By Kurt Badenhausen, Forbes
Rick Perry ascended from Lieutenant Governor to Governor of Texas in December 2000 when then-governor George Bush resigned after being elected the 43rd President of the United States. Perry will retire in January with the tenth longest gubernatorial tenure in U.S. history. Perry made job creation one of his principle mantras, and he has overseen remarkable employment gains under his watch with 2.1 million jobs added during his tenure. The total represents 30% of the jobs added in the U.S. since 2000 and more than twice as many as any other state.
The so-called “Texas miracle” does not show any signs of slowing either with 413,000 jobs added over the last 12 months. Texas is expected to have the nation’s fastest annual job growth rate at 2.7% over the next five years, according to data from Moody’s Analytics.
Texas has low taxes and light regulation, but Perry’s record also has benefited from the headwinds at his back regarding energy. Oil prices hovered around $30 a barrel between 1986 and 2002 before a stunning climb that peaked at $145 in 2008. Prices plummeted during the Great Recession and over the past month, but oil is still trading around $80 a barrel. The higher prices have propelled massive investments in Texas both financially and in regards to human capital. “Texas has done well primarily because it is an energy center. You really can’t get around that,” says Edward Friedman, an economist who tracks Texas for Moody’s Analytics. “Every major energy and oil company has realized over the last 15 years that the only place to be is Houston.”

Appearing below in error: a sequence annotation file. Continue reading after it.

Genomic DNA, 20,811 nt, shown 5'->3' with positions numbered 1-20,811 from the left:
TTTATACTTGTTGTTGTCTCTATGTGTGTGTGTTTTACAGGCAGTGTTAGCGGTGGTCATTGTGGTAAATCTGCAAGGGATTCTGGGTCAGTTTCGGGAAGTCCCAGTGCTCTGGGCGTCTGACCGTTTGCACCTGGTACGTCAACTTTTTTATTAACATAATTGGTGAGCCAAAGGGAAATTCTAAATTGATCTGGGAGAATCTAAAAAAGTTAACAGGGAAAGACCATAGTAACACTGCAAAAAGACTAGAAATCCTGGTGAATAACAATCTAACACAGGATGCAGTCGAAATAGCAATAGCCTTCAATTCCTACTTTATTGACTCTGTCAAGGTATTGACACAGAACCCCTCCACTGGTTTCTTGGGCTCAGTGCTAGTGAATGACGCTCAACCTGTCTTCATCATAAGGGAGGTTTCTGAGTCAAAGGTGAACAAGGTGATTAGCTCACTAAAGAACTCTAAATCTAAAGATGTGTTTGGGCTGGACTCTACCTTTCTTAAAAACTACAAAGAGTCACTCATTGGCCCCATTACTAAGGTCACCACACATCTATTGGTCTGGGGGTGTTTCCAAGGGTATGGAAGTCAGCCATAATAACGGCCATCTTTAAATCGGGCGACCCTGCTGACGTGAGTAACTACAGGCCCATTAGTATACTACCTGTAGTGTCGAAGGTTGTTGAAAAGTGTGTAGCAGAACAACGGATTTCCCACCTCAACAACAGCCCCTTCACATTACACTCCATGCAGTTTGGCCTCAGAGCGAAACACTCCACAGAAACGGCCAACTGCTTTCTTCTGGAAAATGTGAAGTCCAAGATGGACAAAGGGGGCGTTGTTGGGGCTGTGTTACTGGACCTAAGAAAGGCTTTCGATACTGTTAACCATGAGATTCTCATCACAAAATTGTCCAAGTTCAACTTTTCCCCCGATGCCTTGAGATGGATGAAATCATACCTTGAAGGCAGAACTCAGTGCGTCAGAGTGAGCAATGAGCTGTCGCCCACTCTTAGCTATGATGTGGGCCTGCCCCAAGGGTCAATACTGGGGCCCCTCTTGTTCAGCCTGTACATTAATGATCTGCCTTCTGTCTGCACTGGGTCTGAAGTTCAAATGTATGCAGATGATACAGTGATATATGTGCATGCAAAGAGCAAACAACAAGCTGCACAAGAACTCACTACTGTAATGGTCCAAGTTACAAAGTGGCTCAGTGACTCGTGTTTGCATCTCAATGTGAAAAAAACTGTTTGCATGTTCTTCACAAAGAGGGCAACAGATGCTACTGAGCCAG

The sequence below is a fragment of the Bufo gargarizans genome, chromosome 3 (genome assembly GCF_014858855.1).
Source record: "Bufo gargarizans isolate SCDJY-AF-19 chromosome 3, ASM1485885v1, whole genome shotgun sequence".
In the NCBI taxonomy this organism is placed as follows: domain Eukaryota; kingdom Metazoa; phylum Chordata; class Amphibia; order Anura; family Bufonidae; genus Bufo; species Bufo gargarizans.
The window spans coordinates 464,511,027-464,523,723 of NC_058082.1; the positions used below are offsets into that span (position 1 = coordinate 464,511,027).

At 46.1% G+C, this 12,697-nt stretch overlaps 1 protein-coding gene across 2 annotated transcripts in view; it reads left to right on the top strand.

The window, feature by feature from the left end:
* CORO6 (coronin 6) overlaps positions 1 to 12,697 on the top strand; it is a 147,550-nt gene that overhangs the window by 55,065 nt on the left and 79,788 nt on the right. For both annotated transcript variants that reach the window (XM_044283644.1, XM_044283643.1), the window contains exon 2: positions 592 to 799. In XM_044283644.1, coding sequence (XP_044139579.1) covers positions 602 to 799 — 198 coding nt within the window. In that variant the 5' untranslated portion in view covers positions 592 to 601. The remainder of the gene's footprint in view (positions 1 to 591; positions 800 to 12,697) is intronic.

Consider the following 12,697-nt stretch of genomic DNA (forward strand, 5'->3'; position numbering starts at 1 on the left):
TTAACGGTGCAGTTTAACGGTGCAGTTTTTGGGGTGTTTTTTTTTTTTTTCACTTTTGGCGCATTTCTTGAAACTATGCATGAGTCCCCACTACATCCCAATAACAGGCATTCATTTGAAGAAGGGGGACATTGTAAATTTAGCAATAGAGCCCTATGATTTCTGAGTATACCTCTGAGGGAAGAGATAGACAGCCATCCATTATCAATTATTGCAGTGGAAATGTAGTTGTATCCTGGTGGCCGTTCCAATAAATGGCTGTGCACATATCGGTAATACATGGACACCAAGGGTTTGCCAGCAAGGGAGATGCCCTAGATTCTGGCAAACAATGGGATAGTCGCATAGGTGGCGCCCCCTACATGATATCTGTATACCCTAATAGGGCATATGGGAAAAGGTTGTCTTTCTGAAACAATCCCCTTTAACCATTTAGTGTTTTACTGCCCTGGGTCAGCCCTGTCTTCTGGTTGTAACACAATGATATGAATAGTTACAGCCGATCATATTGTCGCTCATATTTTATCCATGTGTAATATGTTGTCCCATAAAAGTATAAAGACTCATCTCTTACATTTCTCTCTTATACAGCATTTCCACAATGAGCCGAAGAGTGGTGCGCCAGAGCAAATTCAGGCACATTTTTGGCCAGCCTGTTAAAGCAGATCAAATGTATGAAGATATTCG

Texas’ prosperity and pro-business environment have led companies outside of the energy sector to flock to the state in recent years. Toyota announced plans to move its North American headquarters from California to a new campus in Plano that will create 4,000 jobs. The Texas Enterprise Fund granted Toyota $40 million to sweeten the pot. San Francisco brokerage firm Charles Schwab SCHW -0.02% is moving hundreds of jobs out of California with Austin and El Paso targeted for company expansion. Apple AAPL +1.13% is undergoing an expansion that will roughly double its Austin workforce by hiring 3,600 new employees.
Texas ranks first for both its current economic climate and growth prospects in our annual study on the Best States for Business. There are 118 of the largest companies in the U.S. based in Texas, including heavyweights like AT&T T +0.66%, Exxon Mobil XOM -0.29% and Dell . The $1.5 trillion Texas economy is expected to expand 4.1% annually over the next five years, which is second best in the nation. One of the only things holding Texas back in our Best States ranking is the education rate of its labor supply. Only 82% of adults have a high school degree, second lowest among the 50 states.
North Dakota clocks in with the second fastest job growth forecast through 2018 at 2.6% a year. North Dakota is also an energy story with the development of the Bakken oil shale fields (only Texas produces more oil than ND). North Dakota had the country’s most robust economy over the past five years with annual growth for jobs (3.9%), incomes (3.6%) and gross state product (9.5%) all best in the nation. The state operates at full employment and has thousands of unfilled jobs. It unveiled a “Find the Good Life in North Dakota” ad campaign this year to attract skilled workers ranging from engineers to nurses.
Rounding out the top five are a few tourist hot spots that were crushed during the Great Recession when their real estate booms collapsed. Nevada ranks third at 2.5% annual growth with Florida and Arizona close behind. Midwestern and northeastern states were shut out of the top 10. Illinois is projected by Moody’s Analytics to have the slowest employment gains over the next five years at 0.7% annually. U.S. employment as a whole is expected to expand 1.7% per year.
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